Since then, two decades later, the Axiom crew is ready for another ISS voyage slated for 2022 on a SpaceX Dragon flight. The three rich white male passengers will be paying a total of US$55 million for the spaceflight. Space travel will only ever be available to the very rich. Larry Connor, a real estate and tech entrepreneur from the US, Mark Pathy, a Canadian financier, and Eytan Stibbe, an Israeli businessman.

Space Tourism: The Commerce 

The travel and tourism industry is one of the hardest hit by the pandemic today. However, many experts predict a strong recovery. Due to the resurgence in space travel, experts are anticipating a need for room accommodations in space. According to in-depth analysis, between 2020 and 2025, the global Space Tourism market will expand at a CAGR of 15.6 percent, reaching USD 1383.3 million by 2025. 

Flight to Fancy: The Suborbital Spaceflight

The aviation industry is changing quickly, with more people being involved in space travel. The decline in the cost of space tourism can be expected as technological advances, such as an emphasis on rocket reusability, are likely to impact the industry. The bulk of revenue is expected to come from commercial suborbital spaceflight services. This is largely due to the lower costs of suborbital space travel relative to orbital space travel. Due to the lack of affordability, growth for orbital tourism is expected to be minimal.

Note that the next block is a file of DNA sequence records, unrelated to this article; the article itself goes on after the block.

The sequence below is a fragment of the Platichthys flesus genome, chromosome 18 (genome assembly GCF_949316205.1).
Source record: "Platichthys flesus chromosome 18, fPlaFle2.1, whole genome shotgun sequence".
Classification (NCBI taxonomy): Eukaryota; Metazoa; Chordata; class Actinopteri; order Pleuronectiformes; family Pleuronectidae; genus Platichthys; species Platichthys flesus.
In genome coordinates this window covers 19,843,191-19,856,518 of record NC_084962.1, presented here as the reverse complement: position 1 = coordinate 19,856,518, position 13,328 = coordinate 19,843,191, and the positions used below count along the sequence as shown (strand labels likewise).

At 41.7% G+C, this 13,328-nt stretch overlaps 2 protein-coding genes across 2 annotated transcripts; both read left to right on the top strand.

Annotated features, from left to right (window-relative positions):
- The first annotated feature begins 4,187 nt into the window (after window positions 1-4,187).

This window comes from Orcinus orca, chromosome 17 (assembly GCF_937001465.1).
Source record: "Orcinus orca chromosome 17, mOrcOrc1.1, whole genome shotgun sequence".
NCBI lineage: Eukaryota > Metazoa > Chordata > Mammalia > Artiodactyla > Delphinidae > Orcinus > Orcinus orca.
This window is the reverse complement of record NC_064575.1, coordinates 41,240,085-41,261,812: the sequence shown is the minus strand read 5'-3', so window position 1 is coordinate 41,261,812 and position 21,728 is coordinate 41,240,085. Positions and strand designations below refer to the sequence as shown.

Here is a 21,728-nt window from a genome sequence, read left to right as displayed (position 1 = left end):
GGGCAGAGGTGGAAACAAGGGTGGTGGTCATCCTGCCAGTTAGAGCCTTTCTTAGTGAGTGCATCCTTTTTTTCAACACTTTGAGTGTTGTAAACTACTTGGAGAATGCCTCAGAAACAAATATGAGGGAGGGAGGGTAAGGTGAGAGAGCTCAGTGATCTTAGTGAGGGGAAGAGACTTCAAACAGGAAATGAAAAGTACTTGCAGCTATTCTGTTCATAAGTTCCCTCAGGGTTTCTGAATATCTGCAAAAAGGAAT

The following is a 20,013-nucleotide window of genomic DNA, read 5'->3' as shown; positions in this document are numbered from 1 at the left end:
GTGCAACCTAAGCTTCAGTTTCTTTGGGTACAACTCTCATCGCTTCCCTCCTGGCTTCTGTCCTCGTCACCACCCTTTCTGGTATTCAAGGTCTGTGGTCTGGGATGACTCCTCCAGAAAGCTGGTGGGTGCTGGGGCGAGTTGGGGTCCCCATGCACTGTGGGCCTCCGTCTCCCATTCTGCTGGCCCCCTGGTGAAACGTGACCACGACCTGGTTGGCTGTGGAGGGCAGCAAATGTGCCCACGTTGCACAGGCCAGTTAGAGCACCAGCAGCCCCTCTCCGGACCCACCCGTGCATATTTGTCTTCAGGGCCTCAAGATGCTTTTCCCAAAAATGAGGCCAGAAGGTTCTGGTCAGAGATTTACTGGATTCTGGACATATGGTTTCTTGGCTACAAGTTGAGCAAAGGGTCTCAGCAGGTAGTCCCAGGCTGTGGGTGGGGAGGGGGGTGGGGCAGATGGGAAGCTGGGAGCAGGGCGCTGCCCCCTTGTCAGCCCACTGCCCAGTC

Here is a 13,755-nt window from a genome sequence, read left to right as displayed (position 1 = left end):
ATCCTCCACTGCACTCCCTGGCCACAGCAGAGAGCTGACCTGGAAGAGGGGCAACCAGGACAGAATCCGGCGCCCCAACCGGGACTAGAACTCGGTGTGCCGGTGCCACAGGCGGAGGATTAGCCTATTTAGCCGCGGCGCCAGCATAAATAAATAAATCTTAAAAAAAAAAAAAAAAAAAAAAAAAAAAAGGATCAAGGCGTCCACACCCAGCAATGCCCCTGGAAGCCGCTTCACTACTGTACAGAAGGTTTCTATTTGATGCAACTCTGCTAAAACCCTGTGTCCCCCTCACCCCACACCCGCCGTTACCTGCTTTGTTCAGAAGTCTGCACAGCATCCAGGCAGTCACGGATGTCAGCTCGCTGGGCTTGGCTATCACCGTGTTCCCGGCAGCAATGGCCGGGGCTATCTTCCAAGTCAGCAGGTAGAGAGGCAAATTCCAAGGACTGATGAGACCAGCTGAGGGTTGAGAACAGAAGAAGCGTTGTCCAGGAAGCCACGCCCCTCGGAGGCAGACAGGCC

Is Space Tourism your Chance to Work from Space during Covid19?

Top 5 Space Exploration Startups

XCOR Aerospace

XCOR plans to send visitors to the edge of space after developing the Lynx spacecraft from the ground up. Prospective astronauts would take off horizontally one at a time, hitting Mach 2.9 in about 3 minutes. All of this will culminate in a 6-minute weightlessness experience at the height of 103 kilometers. 

Stratolaunch Systems